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Our intention is to acquire and make available ALL picture books featuring indigenous people and people of color published in the U.S. since 2002, including reprints. Inclusion of a title in the collection DOES NOT EQUAL recommendation. See our related readings page for suggested links for evaluating books.

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Wild eggs

2015

by Suzie Napayok-Short and Jonathan Wright

Akuluk is not excited about visiting her grandparents in Nunavut. She would rather head south for summer vacation, somewhere with roller coasters and cotton candy. There can't be much to do way up there, Akuluk figures. But as soon as she steps off the plane and sees all the exciting animals that the tundra has to offer, Akuluk forgets all about her dreams of going south. On her first full day in Nunavut, she can't wait to travel out on the land with her grandfather to hunt for wild eggs. As she learns about the different types of eggs, how to collect them properly, and the delicious meals that can be prepared with them, Akuluk knows that this is just the beginning of the exciting things she'll learn about the Arctic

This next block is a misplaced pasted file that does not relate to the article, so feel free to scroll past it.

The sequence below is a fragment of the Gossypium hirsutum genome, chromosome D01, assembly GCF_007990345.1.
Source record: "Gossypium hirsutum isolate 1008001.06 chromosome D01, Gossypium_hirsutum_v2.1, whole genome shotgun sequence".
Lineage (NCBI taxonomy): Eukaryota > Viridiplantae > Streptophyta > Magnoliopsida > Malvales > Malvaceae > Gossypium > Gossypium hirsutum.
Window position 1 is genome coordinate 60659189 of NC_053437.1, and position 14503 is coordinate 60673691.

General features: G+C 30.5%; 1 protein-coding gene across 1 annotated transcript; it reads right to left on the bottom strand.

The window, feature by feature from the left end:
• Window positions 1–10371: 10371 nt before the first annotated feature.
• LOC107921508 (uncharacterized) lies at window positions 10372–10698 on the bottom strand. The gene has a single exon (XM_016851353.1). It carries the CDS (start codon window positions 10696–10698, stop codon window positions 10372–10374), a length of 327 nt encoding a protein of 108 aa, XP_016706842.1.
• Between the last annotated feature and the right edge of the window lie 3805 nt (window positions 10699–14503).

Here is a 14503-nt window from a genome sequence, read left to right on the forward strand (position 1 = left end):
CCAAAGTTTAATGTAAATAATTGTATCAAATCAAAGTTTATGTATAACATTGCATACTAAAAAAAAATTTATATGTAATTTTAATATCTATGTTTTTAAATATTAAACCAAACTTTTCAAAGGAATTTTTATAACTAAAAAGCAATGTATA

Beautiful Life Folklore

The dreaded ogress of the tundra

2015

by Neil Christopher and Larry MacDougall

"This revised, expanded edition, originally published as Stories of the Amautalik, shares two spine-tingling tales of the dreaded ogress of the tundra, a creature that carries away unsuspecting children on her back! New illustrations in this edition ring the amautalik to life in even greater, creepier detail than the original. Revised text and additional content make this new edition a must-buy for young readers who are intrigued with the dark and dreaded beings of Inuit mythology!"--|cProvided by publisher

The legend of lightning & thunder

2013

by Paula Ikuutaq Rumbolt and Jo-Anne Rioux

In The Legend of Lightning and Thunder, a traditional legend that has been told in the Kivalliq region of Nunavut for centuries, two siblings resort to stealing from their fellow villagers, and inadvertently introduce lightning and thunder into the world. This beautifully illustrated traditional legend weaves together elements of an origin story and a traditional cautionary tale, giving young readers an accessible window into centuries-old Inuit mythology that is specific to the Kivalliq region of Nunavut